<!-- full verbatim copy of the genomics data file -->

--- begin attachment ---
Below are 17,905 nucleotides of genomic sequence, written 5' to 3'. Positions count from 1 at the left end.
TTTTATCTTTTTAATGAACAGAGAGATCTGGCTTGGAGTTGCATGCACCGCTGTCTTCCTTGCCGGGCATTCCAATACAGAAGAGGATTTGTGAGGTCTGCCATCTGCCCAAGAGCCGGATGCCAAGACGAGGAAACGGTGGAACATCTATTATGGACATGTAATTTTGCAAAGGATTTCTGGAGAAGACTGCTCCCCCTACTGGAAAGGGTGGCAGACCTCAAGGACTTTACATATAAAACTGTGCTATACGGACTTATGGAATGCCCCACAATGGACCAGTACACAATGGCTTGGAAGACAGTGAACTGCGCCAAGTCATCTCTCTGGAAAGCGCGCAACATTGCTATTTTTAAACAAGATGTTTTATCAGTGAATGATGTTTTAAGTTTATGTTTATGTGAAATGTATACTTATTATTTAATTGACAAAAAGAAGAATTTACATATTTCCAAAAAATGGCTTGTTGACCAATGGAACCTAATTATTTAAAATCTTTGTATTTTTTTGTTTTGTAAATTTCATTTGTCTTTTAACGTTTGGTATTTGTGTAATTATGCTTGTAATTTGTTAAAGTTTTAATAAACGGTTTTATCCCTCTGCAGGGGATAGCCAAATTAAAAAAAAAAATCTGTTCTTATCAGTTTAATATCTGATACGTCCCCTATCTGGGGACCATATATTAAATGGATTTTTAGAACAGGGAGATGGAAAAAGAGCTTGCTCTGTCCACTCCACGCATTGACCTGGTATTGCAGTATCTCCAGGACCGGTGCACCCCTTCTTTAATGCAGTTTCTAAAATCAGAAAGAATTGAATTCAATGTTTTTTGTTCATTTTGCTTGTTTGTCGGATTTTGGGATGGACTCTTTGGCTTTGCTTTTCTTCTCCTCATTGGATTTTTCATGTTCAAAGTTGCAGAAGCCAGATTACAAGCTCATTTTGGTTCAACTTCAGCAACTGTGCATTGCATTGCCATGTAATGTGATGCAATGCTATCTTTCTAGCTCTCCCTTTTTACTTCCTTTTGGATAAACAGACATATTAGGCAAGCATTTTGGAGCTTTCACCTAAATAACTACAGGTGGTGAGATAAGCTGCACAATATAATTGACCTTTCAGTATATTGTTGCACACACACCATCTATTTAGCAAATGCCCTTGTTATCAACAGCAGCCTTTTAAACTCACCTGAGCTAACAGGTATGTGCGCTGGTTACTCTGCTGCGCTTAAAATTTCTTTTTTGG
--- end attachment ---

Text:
Below are 17,905 nucleotides of genomic sequence, written 5' to 3'. Positions count from 1 at the left end.
TTTTATCTTTTTAATGAACAGAGAGATCTGGCTTGGAGTTGCATGCACCGCTGTCTTCCTTGCCGGGCATTCCAATACAGAAGAGGATTTGTGAGGTCTGCCATCTGCCCAAGAGCCGGATGCCAAGACGAGGAAACGGTGGAACATCTATTATGGACATGTAATTTTGCAAAGGATTTCTGGAGAAGACTGCTCCCCCTACTGGAAAGGGTGGCAGACCTCAAGGACTTTACATATAAAACTGTGCTATACGGACTTATGGAATGCCCCACAATGGACCAGTACACAATGGCTTGGAAGACAGTGAACTGCGCCAAGTCATCTCTCTGGAAAGCGCGCAACATTGCTATTTTTAAACAAGATGTTTTATCAGTGAATGATGTTTTAAGTTTATGTTTATGTGAAATGTATACTTATTATTTAATTGACAAAAAGAAGAATTTACATATTTCCAAAAAATGGCTTGTTGACCAATGGAACCTAATTATTTAAAATCTTTGTATTTTTTTGTTTTGTAAATTTCATTTGTCTTTTAACGTTTGGTATTTGTGTAATTATGCTTGTAATTTGTTAAAGTTTTAATAAACGGTTTTATCCCTCTGCAGGGGATAGCCAAATTAAAAAAAAAAATCTGTTCTTATCAGTTTAATATCTGATACGTCCCCTATCTGGGGACCATATATTAAATGGATTTTTAGAACAGGGAGATGGAAAAAGAGCTTGCTCTGTCCACTCCACGCATTGACCTGGTATTGCAGTATCTCCAGGACCGGTGCACCCCTTCTTTAATGCAGTTTCTAAAATCAGAAAGAATTGAATTCAATGTTTTTTGTTCATTTTGCTTGTTTGTCGGATTTTGGGATGGACTCTTTGGCTTTGCTTTTCTTCTCCTCATTGGATTTTTCATGTTCAAAGTTGCAGAAGCCAGATTACAAGCTCATTTTGGTTCAACTTCAGCAACTGTGCATTGCATTGCCATGTAATGTGATGCAATGCTATCTTTCTAGCTCTCCCTTTTTACTTCCTTTTGGATAAACAGACATATTAGGCAAGCATTTTGGAGCTTTCACCTAAATAACTACAGGTGGTGAGATAAGCTGCACAATATAATTGACCTTTCAGTATATTGTTGCACACACACCATCTATTTAGCAAATGCCCTTGTTATCAACAGCAGCCTTTTAAACTCACCTGAGCTAACAGGTATGTGCGCTGGTTACTCTGCTGCGCTTAAAATTTCTTTTTTGG